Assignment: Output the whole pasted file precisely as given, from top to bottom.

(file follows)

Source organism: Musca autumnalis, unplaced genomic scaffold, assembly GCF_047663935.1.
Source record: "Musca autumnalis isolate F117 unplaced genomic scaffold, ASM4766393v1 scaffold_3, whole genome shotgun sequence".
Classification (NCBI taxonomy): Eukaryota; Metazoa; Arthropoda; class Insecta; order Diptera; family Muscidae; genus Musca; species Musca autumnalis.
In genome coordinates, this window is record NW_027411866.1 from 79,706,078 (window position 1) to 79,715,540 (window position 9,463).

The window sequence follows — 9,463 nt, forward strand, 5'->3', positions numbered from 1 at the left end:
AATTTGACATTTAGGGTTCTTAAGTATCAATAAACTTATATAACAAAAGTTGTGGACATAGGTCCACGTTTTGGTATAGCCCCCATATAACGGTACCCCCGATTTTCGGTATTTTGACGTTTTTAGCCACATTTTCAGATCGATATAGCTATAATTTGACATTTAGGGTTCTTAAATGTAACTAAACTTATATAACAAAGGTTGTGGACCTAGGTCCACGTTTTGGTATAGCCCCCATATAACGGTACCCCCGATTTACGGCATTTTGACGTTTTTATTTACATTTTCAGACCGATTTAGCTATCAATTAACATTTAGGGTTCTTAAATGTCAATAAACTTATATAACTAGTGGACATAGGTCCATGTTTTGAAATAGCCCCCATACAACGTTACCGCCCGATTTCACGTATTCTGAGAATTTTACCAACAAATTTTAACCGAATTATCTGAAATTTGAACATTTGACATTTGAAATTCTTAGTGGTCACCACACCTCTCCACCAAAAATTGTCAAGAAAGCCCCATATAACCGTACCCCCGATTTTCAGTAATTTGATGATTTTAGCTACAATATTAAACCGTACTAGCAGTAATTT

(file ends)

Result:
Source organism: Musca autumnalis, unplaced genomic scaffold, assembly GCF_047663935.1.
Source record: "Musca autumnalis isolate F117 unplaced genomic scaffold, ASM4766393v1 scaffold_3, whole genome shotgun sequence".
Classification (NCBI taxonomy): Eukaryota; Metazoa; Arthropoda; class Insecta; order Diptera; family Muscidae; genus Musca; species Musca autumnalis.
In genome coordinates, this window is record NW_027411866.1 from 79,706,078 (window position 1) to 79,715,540 (window position 9,463).

The window sequence follows — 9,463 nt, forward strand, 5'->3', positions numbered from 1 at the left end:
AATTTGACATTTAGGGTTCTTAAGTATCAATAAACTTATATAACAAAAGTTGTGGACATAGGTCCACGTTTTGGTATAGCCCCCATATAACGGTACCCCCGATTTTCGGTATTTTGACGTTTTTAGCCACATTTTCAGATCGATATAGCTATAATTTGACATTTAGGGTTCTTAAATGTAACTAAACTTATATAACAAAGGTTGTGGACCTAGGTCCACGTTTTGGTATAGCCCCCATATAACGGTACCCCCGATTTACGGCATTTTGACGTTTTTATTTACATTTTCAGACCGATTTAGCTATCAATTAACATTTAGGGTTCTTAAATGTCAATAAACTTATATAACTAGTGGACATAGGTCCATGTTTTGAAATAGCCCCCATACAACGTTACCGCCCGATTTCACGTATTCTGAGAATTTTACCAACAAATTTTAACCGAATTATCTGAAATTTGAACATTTGACATTTGAAATTCTTAGTGGTCACCACACCTCTCCACCAAAAATTGTCAAGAAAGCCCCATATAACCGTACCCCCGATTTTCAGTAATTTGATGATTTTAGCTACAATATTAAACCGTACTAGCAGTAATTT